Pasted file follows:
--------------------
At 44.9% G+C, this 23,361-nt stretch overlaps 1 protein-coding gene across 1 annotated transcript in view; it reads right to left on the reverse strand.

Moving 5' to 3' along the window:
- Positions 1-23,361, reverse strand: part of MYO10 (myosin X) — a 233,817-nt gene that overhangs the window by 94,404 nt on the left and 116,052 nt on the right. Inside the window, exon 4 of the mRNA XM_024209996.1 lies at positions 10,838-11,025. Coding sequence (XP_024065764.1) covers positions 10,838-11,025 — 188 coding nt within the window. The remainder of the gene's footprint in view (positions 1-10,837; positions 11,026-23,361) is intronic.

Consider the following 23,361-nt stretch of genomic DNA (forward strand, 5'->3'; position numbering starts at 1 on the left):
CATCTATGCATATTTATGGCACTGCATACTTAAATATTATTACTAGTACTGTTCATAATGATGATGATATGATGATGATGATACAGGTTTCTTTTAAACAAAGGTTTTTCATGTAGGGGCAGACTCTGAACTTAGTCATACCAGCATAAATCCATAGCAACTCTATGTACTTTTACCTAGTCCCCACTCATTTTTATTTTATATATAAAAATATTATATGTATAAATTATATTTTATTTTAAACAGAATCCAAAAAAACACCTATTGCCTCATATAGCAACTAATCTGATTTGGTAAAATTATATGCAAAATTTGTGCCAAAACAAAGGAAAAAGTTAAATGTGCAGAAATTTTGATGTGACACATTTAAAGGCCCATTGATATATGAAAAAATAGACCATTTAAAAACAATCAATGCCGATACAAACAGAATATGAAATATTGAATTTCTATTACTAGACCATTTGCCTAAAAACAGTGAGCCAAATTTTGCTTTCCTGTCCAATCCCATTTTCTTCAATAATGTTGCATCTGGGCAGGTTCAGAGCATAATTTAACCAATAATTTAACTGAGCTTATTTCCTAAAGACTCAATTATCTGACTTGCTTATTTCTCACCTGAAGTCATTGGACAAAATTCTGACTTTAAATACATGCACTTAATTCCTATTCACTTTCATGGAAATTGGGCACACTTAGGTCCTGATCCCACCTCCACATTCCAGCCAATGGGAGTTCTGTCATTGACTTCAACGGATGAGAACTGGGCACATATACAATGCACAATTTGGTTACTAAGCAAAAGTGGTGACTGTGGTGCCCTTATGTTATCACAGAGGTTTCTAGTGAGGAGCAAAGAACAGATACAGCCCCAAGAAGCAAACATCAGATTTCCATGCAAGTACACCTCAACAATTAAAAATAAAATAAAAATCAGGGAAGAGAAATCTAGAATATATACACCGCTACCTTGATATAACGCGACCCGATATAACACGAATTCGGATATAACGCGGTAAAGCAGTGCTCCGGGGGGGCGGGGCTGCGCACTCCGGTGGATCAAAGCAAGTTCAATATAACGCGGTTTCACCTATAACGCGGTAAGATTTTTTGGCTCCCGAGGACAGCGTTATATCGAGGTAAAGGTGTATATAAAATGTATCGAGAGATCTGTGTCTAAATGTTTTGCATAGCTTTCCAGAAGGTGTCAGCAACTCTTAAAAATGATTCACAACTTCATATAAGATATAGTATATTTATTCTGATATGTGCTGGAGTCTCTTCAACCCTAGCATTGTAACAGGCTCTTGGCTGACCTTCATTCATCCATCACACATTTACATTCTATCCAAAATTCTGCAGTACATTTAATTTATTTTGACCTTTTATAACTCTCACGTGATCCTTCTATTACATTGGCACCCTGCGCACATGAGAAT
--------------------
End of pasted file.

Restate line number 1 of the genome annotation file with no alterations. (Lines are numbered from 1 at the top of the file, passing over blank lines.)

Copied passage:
At 44.9% G+C, this 23,361-nt stretch overlaps 1 protein-coding gene across 1 annotated transcript in view; it reads right to left on the reverse strand.